Ping for your lists.
I'll bet they have. "Bioethicists" and other death dealers scurrying for cover.
They ought to withdraw food (The Eucharist) from the pro-abortion politicians who claim to be Catholic. And they ought to have them tossed from the churches.
Notice the following case is being argued based on quality of life. And it seems to be just accepted that quality of life is a valid measure of whether or not the patient is allowed to continue receiving care that’s necessary for his survival. The only disagreement is whether or not his quality of life is high enough. This is London, but the sickness has a toehold here as well.
Father fights hospitals bid to remove his babys life support
November 1, 2009 by Shawn Douglas
A father is fighting to keep his one-year-old son, suffering from a neuromuscular condition, on life support.
On Monday, the father of Baby RB will go to Londons High Court tomorrow to argue that his son deserves to remain on life support. The hospital providing the services has asked for a court order to remove the child from the breathing apparatus that keeps him alive.
Baby RB suffers from a rare neuromuscular condition called congenital myasthenic syndrome. The condition causes the signals between nerve endings and muscles to be much weaker than normal, creating abnormally weak muscles in the afflicted.
If the hospital wins its argument in the High Court, it will mark the first time that a British court has terminated life supportagainst a parents wishesof a child that doesnt suffer from brain damage.
Lawyers representing the father have stated that the baby doesnt suffer brain deficiencies due to the condition, has fully functional senses, and can recognize his parents.
The father feels very strongly that Baby RB has a quality of life that demands the trust should continue to provide life-sustaining treatment, said Christopher Cuddihee, speaking on behalf of the father.
The father clearly adores his son and hopes to demonstrate to the court that the trusts application should be rejected.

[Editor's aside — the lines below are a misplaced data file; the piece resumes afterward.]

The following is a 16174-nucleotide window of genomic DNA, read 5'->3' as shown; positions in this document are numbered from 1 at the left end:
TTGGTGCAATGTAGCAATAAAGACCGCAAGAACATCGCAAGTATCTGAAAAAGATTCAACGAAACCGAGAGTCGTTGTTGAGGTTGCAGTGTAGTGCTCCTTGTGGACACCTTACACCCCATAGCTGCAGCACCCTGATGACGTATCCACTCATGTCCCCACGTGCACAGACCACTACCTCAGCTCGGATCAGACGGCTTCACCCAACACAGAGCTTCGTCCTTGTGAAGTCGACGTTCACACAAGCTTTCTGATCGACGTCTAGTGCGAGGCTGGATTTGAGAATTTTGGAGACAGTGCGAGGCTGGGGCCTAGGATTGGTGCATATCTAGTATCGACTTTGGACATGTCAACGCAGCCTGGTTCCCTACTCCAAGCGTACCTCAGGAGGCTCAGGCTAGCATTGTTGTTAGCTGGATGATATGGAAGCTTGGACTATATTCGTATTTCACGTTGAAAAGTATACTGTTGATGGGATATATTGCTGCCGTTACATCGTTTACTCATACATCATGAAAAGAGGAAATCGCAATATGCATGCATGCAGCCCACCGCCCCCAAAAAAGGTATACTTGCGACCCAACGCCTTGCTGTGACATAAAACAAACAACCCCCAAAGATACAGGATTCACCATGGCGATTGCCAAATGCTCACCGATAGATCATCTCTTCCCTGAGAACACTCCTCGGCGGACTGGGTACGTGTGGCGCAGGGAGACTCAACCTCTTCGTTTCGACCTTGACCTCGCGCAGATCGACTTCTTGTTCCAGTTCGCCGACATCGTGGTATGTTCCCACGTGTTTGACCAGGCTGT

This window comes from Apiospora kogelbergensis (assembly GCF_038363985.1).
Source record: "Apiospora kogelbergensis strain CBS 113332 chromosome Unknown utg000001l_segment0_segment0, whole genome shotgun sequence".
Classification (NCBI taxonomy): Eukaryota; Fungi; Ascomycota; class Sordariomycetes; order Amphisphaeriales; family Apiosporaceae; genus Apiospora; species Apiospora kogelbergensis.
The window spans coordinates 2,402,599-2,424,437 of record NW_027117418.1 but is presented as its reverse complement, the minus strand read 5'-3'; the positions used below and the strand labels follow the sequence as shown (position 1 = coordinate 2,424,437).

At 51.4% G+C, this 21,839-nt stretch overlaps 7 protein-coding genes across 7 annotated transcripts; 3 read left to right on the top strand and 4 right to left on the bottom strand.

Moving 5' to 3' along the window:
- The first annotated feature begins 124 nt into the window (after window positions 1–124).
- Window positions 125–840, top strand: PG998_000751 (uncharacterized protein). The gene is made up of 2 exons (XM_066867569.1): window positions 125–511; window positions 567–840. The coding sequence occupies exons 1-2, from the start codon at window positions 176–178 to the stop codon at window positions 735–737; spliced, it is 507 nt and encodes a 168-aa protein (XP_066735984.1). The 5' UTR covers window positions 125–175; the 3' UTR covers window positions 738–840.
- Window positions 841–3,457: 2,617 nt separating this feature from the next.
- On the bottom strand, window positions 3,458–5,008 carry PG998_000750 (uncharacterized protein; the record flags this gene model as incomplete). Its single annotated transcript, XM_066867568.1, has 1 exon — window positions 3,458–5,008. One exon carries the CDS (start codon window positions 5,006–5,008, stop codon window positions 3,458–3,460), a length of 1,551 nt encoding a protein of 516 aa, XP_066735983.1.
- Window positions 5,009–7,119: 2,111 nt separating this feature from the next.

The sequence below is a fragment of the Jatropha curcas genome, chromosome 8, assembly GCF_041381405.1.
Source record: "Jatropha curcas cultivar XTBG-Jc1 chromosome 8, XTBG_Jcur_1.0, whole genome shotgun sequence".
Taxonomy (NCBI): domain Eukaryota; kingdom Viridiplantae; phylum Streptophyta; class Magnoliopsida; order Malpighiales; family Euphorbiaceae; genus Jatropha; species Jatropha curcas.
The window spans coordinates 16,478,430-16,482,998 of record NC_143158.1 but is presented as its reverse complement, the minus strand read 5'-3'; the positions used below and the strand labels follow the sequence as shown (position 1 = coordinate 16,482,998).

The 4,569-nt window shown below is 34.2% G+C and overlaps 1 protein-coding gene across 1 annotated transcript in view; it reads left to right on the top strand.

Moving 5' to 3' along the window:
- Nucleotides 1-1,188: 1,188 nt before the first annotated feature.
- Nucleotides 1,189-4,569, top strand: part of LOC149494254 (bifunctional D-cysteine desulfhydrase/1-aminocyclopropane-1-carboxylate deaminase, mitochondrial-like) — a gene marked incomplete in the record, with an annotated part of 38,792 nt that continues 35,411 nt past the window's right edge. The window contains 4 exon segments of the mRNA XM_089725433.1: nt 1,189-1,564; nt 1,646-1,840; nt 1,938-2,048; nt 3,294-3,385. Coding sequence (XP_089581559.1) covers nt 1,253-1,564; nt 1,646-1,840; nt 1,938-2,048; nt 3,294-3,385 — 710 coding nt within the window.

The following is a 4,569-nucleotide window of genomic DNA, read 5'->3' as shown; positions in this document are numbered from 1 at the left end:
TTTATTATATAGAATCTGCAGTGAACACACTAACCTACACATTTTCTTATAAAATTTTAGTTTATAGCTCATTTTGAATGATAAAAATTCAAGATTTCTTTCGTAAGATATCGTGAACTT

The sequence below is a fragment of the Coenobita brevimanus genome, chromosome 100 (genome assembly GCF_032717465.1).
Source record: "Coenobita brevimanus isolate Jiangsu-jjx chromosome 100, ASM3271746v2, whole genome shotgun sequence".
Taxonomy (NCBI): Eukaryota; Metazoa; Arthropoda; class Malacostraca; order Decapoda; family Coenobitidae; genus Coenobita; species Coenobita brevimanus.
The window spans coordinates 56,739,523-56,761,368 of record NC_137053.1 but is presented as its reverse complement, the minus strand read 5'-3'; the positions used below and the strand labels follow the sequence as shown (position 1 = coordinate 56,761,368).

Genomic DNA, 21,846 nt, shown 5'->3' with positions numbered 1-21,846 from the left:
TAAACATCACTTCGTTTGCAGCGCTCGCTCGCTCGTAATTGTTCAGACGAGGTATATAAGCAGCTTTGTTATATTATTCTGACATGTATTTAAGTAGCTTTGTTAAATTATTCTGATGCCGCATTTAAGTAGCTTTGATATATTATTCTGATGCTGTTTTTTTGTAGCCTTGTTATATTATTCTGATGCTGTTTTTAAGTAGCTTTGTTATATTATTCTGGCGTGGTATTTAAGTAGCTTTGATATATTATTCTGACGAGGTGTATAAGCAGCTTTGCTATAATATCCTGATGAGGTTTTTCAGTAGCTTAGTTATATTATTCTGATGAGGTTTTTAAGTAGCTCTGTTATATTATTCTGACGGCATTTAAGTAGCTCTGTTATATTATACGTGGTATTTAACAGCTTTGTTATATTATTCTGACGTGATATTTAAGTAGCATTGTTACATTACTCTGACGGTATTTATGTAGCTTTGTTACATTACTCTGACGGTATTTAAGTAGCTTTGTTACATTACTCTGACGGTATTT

However, the fathers fight is being resisted by the mother of Baby RB. The babys mother, who is amicably separated from the father, supports the actions of the hospital.
The father plans to put forth evidence during the hearing that his son would benefit from a simple tracheostomy, a procedure that would allow his son to be discharged from the hospital and cared for in the home. In addition, he hopes that video montages, photographs, and recorded interactions with the baby will lend strength to his case.
As sad as these cases may seem, there is often little recourse other than the legal system to resolve such conflicts.
When the parents and the clinical team dont agree on the treatment for the child in question, the only way forward is to go to the courts and for the courts to decide on what is in the best interests of the child, which is paramount, a spokeswoman for the British Medical Association told the Guardian.
**As a general rule, there is an obligation to provide patients with food and water, including medically assisted nutrition and hydration for those who cannot take food orally, says the revised text of the Ethical and Religious Directives for Catholic Health Care Services proposed by the U.S. bishops Committee on Doctrine.
This obligation extends to patients in chronic conditions (e.g., the persistent vegetative state) who can reasonably be expected to live indefinitely if given such care, the new text adds.**
BTTT for the Bishops in including the persistent vegetative state!
Bless, her hearts, the Canadians are more cruel than the American people.